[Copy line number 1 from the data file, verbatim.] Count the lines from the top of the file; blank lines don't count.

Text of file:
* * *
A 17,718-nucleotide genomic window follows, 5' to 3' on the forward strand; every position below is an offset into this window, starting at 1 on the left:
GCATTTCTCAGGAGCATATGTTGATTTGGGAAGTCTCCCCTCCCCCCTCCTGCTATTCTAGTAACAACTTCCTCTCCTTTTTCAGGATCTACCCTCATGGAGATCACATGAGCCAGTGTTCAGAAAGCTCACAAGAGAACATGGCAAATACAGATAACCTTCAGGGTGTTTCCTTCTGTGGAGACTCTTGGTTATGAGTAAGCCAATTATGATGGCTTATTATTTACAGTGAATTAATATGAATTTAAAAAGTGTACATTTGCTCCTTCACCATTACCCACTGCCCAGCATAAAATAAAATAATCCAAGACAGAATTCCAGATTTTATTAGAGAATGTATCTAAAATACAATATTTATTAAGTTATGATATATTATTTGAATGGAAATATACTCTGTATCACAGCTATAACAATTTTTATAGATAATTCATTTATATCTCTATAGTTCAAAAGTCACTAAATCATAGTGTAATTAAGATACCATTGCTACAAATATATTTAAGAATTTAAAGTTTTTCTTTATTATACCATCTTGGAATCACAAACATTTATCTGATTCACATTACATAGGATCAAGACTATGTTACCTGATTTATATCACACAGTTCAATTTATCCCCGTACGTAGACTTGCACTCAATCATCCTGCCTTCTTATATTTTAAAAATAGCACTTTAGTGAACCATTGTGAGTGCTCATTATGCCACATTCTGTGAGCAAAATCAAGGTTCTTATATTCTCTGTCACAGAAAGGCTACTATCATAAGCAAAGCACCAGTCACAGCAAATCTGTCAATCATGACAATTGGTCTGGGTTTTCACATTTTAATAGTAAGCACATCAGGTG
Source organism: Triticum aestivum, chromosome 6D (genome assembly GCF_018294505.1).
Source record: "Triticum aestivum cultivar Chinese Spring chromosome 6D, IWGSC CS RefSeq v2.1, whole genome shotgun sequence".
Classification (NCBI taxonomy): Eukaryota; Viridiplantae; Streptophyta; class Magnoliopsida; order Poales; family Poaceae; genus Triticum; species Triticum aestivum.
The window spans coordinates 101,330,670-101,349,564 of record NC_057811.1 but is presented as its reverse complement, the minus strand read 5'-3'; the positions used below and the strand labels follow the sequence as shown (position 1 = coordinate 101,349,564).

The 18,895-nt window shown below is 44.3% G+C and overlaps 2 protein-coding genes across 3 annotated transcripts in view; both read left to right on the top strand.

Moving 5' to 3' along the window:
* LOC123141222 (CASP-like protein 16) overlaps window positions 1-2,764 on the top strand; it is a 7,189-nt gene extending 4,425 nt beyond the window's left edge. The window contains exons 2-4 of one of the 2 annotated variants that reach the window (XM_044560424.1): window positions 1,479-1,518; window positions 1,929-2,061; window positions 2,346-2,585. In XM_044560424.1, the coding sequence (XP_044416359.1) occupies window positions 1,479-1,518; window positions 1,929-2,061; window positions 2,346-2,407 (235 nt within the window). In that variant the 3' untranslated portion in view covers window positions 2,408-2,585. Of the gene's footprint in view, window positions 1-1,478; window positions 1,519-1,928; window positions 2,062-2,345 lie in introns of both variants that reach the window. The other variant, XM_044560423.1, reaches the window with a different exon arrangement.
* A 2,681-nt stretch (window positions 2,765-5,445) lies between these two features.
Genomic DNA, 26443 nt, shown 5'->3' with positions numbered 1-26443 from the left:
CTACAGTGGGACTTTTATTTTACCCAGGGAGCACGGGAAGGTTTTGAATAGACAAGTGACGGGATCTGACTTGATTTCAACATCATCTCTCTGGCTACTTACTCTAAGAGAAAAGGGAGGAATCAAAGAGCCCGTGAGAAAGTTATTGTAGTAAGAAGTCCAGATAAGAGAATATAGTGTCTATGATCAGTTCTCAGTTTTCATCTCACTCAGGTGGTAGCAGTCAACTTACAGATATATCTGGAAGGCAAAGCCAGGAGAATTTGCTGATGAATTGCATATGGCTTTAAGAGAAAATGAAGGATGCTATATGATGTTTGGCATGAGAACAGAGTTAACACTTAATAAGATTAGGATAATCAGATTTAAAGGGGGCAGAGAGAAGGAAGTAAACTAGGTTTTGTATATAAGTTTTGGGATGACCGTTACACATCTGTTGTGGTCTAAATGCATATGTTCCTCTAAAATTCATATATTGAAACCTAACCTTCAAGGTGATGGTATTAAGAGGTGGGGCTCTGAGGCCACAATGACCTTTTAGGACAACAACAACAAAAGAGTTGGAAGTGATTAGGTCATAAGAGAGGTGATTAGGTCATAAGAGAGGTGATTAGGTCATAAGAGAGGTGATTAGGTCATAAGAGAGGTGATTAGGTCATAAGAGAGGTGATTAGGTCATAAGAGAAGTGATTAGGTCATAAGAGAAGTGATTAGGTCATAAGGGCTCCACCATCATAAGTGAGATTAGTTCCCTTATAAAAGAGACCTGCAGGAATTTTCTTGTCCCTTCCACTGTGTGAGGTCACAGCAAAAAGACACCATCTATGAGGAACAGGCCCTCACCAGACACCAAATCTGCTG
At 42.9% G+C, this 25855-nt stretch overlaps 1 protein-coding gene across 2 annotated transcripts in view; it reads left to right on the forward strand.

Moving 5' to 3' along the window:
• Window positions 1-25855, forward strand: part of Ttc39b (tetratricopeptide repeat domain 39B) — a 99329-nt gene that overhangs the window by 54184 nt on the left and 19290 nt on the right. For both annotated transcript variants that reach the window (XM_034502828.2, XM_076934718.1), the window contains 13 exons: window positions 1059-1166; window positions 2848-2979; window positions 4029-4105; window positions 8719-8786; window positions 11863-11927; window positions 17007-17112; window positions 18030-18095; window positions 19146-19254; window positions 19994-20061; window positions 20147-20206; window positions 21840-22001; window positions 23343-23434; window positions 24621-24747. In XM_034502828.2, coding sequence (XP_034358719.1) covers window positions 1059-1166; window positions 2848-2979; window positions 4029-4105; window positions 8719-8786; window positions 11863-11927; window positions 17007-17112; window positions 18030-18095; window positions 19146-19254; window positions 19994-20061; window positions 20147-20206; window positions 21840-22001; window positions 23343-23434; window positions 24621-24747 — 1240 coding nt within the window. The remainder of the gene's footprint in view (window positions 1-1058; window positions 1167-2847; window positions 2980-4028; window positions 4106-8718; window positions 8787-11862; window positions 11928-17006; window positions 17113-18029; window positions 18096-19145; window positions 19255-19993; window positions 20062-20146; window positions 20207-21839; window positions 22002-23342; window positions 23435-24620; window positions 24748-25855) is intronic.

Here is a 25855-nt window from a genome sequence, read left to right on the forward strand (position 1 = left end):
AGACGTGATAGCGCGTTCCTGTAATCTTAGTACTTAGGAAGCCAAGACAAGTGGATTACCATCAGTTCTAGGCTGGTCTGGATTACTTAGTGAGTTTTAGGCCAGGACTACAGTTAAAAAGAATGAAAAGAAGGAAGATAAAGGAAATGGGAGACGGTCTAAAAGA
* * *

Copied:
A 17,718-nucleotide genomic window follows, 5' to 3' on the forward strand; every position below is an offset into this window, starting at 1 on the left: